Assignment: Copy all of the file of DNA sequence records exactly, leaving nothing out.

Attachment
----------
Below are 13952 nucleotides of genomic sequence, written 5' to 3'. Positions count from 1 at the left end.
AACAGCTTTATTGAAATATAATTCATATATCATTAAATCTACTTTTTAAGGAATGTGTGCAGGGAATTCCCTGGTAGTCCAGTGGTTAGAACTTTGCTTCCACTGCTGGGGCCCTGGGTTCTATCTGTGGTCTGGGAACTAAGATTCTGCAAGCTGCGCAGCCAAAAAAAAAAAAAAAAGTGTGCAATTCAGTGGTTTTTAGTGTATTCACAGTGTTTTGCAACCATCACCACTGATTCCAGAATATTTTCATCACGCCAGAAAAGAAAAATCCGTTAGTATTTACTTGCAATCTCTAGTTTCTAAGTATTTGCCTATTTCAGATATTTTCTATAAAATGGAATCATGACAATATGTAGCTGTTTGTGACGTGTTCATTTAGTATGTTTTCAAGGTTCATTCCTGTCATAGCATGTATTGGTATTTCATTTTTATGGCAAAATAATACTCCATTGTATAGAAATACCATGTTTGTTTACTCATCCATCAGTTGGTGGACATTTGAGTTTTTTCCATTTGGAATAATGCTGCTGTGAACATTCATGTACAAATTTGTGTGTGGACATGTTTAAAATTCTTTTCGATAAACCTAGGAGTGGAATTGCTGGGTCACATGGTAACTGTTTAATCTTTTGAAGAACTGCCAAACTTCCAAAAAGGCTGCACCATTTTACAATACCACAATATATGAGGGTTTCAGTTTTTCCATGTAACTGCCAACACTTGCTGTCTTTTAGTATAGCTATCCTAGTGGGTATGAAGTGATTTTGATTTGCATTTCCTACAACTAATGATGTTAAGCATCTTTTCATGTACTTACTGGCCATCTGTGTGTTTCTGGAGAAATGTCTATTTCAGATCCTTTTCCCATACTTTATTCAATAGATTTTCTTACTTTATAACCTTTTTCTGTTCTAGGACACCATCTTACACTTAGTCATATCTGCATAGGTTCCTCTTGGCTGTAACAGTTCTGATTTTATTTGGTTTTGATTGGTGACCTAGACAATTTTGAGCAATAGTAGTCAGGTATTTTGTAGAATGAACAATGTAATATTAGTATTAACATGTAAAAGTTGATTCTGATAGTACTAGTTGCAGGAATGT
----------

Below are 13952 nucleotides of genomic sequence, written 5' to 3'. Positions count from 1 at the left end.
AACAGCTTTATTGAAATATAATTCATATATCATTAAATCTACTTTTTAAGGAATGTGTGCAGGGAATTCCCTGGTAGTCCAGTGGTTAGAACTTTGCTTCCACTGCTGGGGCCCTGGGTTCTATCTGTGGTCTGGGAACTAAGATTCTGCAAGCTGCGCAGCCAAAAAAAAAAAAAAAAGTGTGCAATTCAGTGGTTTTTAGTGTATTCACAGTGTTTTGCAACCATCACCACTGATTCCAGAATATTTTCATCACGCCAGAAAAGAAAAATCCGTTAGTATTTACTTGCAATCTCTAGTTTCTAAGTATTTGCCTATTTCAGATATTTTCTATAAAATGGAATCATGACAATATGTAGCTGTTTGTGACGTGTTCATTTAGTATGTTTTCAAGGTTCATTCCTGTCATAGCATGTATTGGTATTTCATTTTTATGGCAAAATAATACTCCATTGTATAGAAATACCATGTTTGTTTACTCATCCATCAGTTGGTGGACATTTGAGTTTTTTCCATTTGGAATAATGCTGCTGTGAACATTCATGTACAAATTTGTGTGTGGACATGTTTAAAATTCTTTTCGATAAACCTAGGAGTGGAATTGCTGGGTCACATGGTAACTGTTTAATCTTTTGAAGAACTGCCAAACTTCCAAAAAGGCTGCACCATTTTACAATACCACAATATATGAGGGTTTCAGTTTTTCCATGTAACTGCCAACACTTGCTGTCTTTTAGTATAGCTATCCTAGTGGGTATGAAGTGATTTTGATTTGCATTTCCTACAACTAATGATGTTAAGCATCTTTTCATGTACTTACTGGCCATCTGTGTGTTTCTGGAGAAATGTCTATTTCAGATCCTTTTCCCATACTTTATTCAATAGATTTTCTTACTTTATAACCTTTTTCTGTTCTAGGACACCATCTTACACTTAGTCATATCTGCATAGGTTCCTCTTGGCTGTAACAGTTCTGATTTTATTTGGTTTTGATTGGTGACCTAGACAATTTTGAGCAATAGTAGTCAGGTATTTTGTAGAATGAACAATGTAATATTAGTATTAACATGTAAAAGTTGATTCTGATAGTACTAGTTGCAGGAATGT